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Based on the files of the United States Department of Treasury. Commissioner Michael Barrows is an American Government Agent. On board a Coast Gaurd boat off the California coast he chases ... See full summary »
Right before the dancing Tobius' ought to film a new production, his wife tells Freddy Tobius that she's pregnant. So the producer desperately has to seek a replacement and starts a ... See full summary »
S. Sylvan Simon
Artie Shaw and His Orchestra
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A southern country doctor is called on by a visiting circus man to cure his sick elephant. After the doctor heals the grateful beast, the elephant becomes so attached to him that it starts to follow him everywhere. Written by
Daniel Bubbeo <firstname.lastname@example.org>
The film is set in 1870 in the southern post civil war state of Mississippi. The dated dialogue in the film uses the Declaration of Independence as a justification for Segregation of the races. See more »
Zero, have you seen the Doctor?
I seen him at dinner time out early this mornin', Miss Tibbett.
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While this certainly isn't a great movie and is in many ways pretty forgettable, it is a decent time-passer and worth seeing from a historic sense. This is the only film that Oliver Hardy starred in without Stan Laurel since they became a team in the late 1920s. However, when Laurel's contract expired he refuses to re-sign as he and Hardy (who was still under contract) wanted to explore other career options other than to continue with Hal Roach Studios. So, Roach decided to try pairing Hardy with a new partner--hoping he and Hardy would catch on and Hardy would soon re-sign with the studio.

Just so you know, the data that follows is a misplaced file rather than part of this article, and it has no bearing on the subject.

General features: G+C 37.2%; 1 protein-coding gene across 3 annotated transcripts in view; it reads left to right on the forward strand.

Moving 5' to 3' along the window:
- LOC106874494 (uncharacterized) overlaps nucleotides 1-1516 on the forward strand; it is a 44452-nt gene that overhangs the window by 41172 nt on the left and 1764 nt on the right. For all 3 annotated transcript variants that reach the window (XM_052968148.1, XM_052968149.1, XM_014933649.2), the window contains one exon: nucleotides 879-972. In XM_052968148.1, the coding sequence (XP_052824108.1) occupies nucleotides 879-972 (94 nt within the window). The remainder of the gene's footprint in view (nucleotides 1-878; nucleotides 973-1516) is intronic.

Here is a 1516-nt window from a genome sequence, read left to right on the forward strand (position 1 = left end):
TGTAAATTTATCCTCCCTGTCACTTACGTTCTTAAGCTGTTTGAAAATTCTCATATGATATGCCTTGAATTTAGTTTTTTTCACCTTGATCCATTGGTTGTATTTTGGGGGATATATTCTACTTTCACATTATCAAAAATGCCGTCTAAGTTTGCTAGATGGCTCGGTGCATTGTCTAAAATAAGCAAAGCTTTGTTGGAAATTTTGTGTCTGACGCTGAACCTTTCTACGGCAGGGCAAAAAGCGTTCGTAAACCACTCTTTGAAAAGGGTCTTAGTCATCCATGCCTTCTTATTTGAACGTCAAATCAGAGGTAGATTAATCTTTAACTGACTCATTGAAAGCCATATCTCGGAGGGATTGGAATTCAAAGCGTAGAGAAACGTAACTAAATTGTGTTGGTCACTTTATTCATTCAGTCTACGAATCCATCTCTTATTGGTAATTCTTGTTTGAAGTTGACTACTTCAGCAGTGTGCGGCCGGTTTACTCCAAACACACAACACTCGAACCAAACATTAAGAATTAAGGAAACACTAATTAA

However, the film lacks the balance of a true Laural and Hardy film, as Hardy is definitely in the leading role. And, fortunately, Hardy does a pretty good job as the kindly doctor who is befriended by an elephant and he's able to carry this amiable film. Additionally, the movie is very interesting because in a supporting role (one that could have been played by Stan Laurel) was the silent film comedian, Harry Langdon. As there are few of his films still in existence, this is one of the rare chances you'll get to see,...as well as hear him. The story itself is pretty silly but handled so well, you probably will forgive this.
Despite being a story about an Elephant that falls in love with Hardy, about the only thing you may not like about the film is Stepin Fetchit--the horribly stereotyped Black actor who made a career out of playing some who is dumb and lazy. It's quite a contrast to the role played by Philip Hurlic as 'Zeke'--a smart, precocious and cute Black child. At least there were contrasts, as most of Fetchit's earlier roles provided nothing to balance the negative image.
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